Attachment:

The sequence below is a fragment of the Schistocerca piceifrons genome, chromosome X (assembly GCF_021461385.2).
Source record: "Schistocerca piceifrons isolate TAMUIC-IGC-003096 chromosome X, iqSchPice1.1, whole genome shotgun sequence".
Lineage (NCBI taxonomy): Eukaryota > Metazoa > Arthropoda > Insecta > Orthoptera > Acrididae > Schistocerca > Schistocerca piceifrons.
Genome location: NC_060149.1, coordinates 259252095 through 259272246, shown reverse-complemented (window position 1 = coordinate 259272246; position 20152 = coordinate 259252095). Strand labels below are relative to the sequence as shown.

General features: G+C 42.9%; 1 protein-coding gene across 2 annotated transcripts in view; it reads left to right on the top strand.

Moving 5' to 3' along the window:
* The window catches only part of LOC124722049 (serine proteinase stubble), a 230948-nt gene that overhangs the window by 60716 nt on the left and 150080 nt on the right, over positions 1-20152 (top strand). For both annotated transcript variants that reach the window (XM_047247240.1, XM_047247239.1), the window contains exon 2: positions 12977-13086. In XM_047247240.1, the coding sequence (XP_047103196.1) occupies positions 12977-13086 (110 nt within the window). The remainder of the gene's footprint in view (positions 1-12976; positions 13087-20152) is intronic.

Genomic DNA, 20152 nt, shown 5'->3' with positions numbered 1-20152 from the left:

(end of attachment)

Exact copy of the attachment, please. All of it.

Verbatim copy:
The sequence below is a fragment of the Schistocerca piceifrons genome, chromosome X (assembly GCF_021461385.2).
Source record: "Schistocerca piceifrons isolate TAMUIC-IGC-003096 chromosome X, iqSchPice1.1, whole genome shotgun sequence".
Lineage (NCBI taxonomy): Eukaryota > Metazoa > Arthropoda > Insecta > Orthoptera > Acrididae > Schistocerca > Schistocerca piceifrons.
Genome location: NC_060149.1, coordinates 259252095 through 259272246, shown reverse-complemented (window position 1 = coordinate 259272246; position 20152 = coordinate 259252095). Strand labels below are relative to the sequence as shown.

General features: G+C 42.9%; 1 protein-coding gene across 2 annotated transcripts in view; it reads left to right on the top strand.

Moving 5' to 3' along the window:
* The window catches only part of LOC124722049 (serine proteinase stubble), a 230948-nt gene that overhangs the window by 60716 nt on the left and 150080 nt on the right, over positions 1-20152 (top strand). For both annotated transcript variants that reach the window (XM_047247240.1, XM_047247239.1), the window contains exon 2: positions 12977-13086. In XM_047247240.1, the coding sequence (XP_047103196.1) occupies positions 12977-13086 (110 nt within the window). The remainder of the gene's footprint in view (positions 1-12976; positions 13087-20152) is intronic.

Genomic DNA, 20152 nt, shown 5'->3' with positions numbered 1-20152 from the left: